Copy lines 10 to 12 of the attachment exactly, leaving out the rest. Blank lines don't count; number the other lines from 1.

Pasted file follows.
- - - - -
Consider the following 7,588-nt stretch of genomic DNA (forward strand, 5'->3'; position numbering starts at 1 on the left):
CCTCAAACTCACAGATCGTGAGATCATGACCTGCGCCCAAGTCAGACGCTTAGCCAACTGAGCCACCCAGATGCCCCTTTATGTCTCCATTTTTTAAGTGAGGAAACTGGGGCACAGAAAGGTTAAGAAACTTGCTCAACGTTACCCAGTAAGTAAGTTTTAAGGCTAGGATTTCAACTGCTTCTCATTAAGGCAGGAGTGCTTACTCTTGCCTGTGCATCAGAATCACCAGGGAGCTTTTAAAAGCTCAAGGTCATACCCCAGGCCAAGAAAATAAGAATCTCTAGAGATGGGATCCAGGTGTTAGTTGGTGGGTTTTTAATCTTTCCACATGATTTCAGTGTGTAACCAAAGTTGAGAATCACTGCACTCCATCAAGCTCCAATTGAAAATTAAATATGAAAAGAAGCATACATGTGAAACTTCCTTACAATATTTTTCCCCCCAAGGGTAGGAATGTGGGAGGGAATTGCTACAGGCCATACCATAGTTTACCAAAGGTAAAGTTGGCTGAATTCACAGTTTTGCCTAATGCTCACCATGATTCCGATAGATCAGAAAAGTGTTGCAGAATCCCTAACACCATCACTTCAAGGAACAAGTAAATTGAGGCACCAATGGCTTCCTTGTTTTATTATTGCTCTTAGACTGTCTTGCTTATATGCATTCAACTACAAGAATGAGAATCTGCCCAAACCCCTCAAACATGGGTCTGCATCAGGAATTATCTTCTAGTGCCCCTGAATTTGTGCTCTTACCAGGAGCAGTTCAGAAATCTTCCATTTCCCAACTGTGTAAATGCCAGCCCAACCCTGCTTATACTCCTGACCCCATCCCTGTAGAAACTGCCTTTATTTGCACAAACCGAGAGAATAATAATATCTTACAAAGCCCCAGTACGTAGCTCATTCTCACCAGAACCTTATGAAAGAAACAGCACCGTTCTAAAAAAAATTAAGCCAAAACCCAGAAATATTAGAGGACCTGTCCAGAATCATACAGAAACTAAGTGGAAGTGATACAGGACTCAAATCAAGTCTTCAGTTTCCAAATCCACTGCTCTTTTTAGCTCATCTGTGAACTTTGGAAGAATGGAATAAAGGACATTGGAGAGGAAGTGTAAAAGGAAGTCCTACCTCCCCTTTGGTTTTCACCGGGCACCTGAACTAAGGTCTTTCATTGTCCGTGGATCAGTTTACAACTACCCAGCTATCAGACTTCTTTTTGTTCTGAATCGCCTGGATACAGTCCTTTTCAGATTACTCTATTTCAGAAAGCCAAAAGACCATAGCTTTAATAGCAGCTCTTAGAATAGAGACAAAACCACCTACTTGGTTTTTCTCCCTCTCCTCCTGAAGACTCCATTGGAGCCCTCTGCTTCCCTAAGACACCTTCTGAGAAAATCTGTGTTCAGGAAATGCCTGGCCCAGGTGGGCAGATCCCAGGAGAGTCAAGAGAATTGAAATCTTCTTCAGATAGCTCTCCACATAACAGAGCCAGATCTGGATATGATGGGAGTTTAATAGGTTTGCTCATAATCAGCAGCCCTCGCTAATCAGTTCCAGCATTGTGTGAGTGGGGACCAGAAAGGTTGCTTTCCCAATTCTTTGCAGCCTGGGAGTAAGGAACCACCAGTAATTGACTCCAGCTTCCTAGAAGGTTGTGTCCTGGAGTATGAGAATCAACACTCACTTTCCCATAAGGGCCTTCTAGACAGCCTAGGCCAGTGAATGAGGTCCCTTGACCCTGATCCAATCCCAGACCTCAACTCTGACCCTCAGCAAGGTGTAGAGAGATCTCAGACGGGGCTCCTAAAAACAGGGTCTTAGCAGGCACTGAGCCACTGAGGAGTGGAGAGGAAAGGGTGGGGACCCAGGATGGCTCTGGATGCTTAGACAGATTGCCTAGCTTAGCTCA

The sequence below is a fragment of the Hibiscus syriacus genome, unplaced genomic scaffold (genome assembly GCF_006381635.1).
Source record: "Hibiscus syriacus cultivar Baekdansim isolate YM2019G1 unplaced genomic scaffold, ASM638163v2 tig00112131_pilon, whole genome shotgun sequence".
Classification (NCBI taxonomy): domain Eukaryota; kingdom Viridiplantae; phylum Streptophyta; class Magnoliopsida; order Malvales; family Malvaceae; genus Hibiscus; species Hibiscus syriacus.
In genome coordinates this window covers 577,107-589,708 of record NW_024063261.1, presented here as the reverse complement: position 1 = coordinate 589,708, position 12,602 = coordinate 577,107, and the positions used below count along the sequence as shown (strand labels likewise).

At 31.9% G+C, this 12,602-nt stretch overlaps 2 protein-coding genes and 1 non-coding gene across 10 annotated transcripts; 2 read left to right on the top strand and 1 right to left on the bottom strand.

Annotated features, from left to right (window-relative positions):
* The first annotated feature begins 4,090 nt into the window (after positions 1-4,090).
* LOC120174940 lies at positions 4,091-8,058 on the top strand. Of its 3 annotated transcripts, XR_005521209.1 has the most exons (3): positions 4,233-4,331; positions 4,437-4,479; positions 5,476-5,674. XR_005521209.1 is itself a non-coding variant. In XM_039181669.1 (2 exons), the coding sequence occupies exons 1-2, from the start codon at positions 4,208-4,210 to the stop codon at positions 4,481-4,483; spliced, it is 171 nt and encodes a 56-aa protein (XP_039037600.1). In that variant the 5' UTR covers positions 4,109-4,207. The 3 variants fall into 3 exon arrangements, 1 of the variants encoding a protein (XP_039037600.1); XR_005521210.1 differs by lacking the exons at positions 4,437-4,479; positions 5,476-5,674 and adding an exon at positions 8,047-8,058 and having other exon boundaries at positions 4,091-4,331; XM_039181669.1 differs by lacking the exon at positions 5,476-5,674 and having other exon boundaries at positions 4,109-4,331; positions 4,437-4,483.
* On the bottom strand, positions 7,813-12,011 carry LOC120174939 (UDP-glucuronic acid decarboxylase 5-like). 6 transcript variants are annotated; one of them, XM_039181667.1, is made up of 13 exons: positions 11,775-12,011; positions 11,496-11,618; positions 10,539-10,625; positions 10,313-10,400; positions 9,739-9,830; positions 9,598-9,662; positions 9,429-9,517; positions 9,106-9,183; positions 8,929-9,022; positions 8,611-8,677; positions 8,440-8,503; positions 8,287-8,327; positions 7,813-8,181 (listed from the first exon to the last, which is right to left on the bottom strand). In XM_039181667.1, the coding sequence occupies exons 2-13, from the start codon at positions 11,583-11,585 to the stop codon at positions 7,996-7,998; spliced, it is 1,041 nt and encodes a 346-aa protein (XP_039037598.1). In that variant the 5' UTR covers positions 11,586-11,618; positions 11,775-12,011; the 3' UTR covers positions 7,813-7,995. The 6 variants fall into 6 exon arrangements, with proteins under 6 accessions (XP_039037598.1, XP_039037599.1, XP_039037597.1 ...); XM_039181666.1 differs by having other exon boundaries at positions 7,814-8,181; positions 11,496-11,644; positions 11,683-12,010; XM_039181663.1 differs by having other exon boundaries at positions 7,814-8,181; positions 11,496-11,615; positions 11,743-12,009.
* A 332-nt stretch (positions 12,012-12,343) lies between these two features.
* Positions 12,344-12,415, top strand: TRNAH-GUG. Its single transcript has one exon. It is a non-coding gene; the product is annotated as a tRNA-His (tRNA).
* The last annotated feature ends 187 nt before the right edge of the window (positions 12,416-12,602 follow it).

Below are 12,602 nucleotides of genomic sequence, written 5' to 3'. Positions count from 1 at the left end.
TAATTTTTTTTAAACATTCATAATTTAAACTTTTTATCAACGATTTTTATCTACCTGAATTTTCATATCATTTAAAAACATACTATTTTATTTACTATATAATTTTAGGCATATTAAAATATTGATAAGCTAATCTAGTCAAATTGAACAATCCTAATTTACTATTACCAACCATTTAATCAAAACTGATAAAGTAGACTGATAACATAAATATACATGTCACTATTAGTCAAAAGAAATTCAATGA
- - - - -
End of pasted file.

* LOC120174940 lies at positions 4,091-8,058 on the top strand. Of its 3 annotated transcripts, XR_005521209.1 has the most exons (3): positions 4,233-4,331; positions 4,437-4,479; positions 5,476-5,674. XR_005521209.1 is itself a non-coding variant. In XM_039181669.1 (2 exons), the coding sequence occupies exons 1-2, from the start codon at positions 4,208-4,210 to the stop codon at positions 4,481-4,483; spliced, it is 171 nt and encodes a 56-aa protein (XP_039037600.1). In that variant the 5' UTR covers positions 4,109-4,207. The 3 variants fall into 3 exon arrangements, 1 of the variants encoding a protein (XP_039037600.1); XR_005521210.1 differs by lacking the exons at positions 4,437-4,479; positions 5,476-5,674 and adding an exon at positions 8,047-8,058 and having other exon boundaries at positions 4,091-4,331; XM_039181669.1 differs by lacking the exon at positions 5,476-5,674 and having other exon boundaries at positions 4,109-4,331; positions 4,437-4,483.
* On the bottom strand, positions 7,813-12,011 carry LOC120174939 (UDP-glucuronic acid decarboxylase 5-like). 6 transcript variants are annotated; one of them, XM_039181667.1, is made up of 13 exons: positions 11,775-12,011; positions 11,496-11,618; positions 10,539-10,625; positions 10,313-10,400; positions 9,739-9,830; positions 9,598-9,662; positions 9,429-9,517; positions 9,106-9,183; positions 8,929-9,022; positions 8,611-8,677; positions 8,440-8,503; positions 8,287-8,327; positions 7,813-8,181 (listed from the first exon to the last, which is right to left on the bottom strand). In XM_039181667.1, the coding sequence occupies exons 2-13, from the start codon at positions 11,583-11,585 to the stop codon at positions 7,996-7,998; spliced, it is 1,041 nt and encodes a 346-aa protein (XP_039037598.1). In that variant the 5' UTR covers positions 11,586-11,618; positions 11,775-12,011; the 3' UTR covers positions 7,813-7,995. The 6 variants fall into 6 exon arrangements, with proteins under 6 accessions (XP_039037598.1, XP_039037599.1, XP_039037597.1 ...); XM_039181666.1 differs by having other exon boundaries at positions 7,814-8,181; positions 11,496-11,644; positions 11,683-12,010; XM_039181663.1 differs by having other exon boundaries at positions 7,814-8,181; positions 11,496-11,615; positions 11,743-12,009.
* A 332-nt stretch (positions 12,012-12,343) lies between these two features.